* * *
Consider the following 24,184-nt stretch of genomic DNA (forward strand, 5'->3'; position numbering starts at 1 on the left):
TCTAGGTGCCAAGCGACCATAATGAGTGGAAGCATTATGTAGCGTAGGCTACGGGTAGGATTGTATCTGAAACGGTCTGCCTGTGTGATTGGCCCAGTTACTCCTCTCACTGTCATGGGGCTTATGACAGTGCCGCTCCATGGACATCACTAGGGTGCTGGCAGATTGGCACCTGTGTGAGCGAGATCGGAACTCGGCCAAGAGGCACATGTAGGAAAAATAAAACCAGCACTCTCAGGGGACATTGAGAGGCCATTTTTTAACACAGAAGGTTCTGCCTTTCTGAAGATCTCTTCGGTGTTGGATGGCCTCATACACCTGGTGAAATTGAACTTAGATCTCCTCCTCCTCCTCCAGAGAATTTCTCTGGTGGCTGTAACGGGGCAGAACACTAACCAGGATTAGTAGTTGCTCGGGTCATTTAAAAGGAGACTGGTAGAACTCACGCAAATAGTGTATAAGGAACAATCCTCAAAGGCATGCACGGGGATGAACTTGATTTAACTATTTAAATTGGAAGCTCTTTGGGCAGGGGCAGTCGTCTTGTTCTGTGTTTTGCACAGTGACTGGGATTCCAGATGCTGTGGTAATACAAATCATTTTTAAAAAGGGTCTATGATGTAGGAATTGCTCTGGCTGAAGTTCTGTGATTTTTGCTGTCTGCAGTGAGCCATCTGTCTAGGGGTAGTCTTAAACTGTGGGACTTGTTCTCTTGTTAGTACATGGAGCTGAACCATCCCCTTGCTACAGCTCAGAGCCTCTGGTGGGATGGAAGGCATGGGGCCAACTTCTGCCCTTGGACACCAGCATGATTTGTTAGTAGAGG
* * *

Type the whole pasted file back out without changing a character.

Consider the following 24,184-nt stretch of genomic DNA (forward strand, 5'->3'; position numbering starts at 1 on the left):
TCTAGGTGCCAAGCGACCATAATGAGTGGAAGCATTATGTAGCGTAGGCTACGGGTAGGATTGTATCTGAAACGGTCTGCCTGTGTGATTGGCCCAGTTACTCCTCTCACTGTCATGGGGCTTATGACAGTGCCGCTCCATGGACATCACTAGGGTGCTGGCAGATTGGCACCTGTGTGAGCGAGATCGGAACTCGGCCAAGAGGCACATGTAGGAAAAATAAAACCAGCACTCTCAGGGGACATTGAGAGGCCATTTTTTAACACAGAAGGTTCTGCCTTTCTGAAGATCTCTTCGGTGTTGGATGGCCTCATACACCTGGTGAAATTGAACTTAGATCTCCTCCTCCTCCTCCAGAGAATTTCTCTGGTGGCTGTAACGGGGCAGAACACTAACCAGGATTAGTAGTTGCTCGGGTCATTTAAAAGGAGACTGGTAGAACTCACGCAAATAGTGTATAAGGAACAATCCTCAAAGGCATGCACGGGGATGAACTTGATTTAACTATTTAAATTGGAAGCTCTTTGGGCAGGGGCAGTCGTCTTGTTCTGTGTTTTGCACAGTGACTGGGATTCCAGATGCTGTGGTAATACAAATCATTTTTAAAAAGGGTCTATGATGTAGGAATTGCTCTGGCTGAAGTTCTGTGATTTTTGCTGTCTGCAGTGAGCCATCTGTCTAGGGGTAGTCTTAAACTGTGGGACTTGTTCTCTTGTTAGTACATGGAGCTGAACCATCCCCTTGCTACAGCTCAGAGCCTCTGGTGGGATGGAAGGCATGGGGCCAACTTCTGCCCTTGGACACCAGCATGATTTGTTAGTAGAGG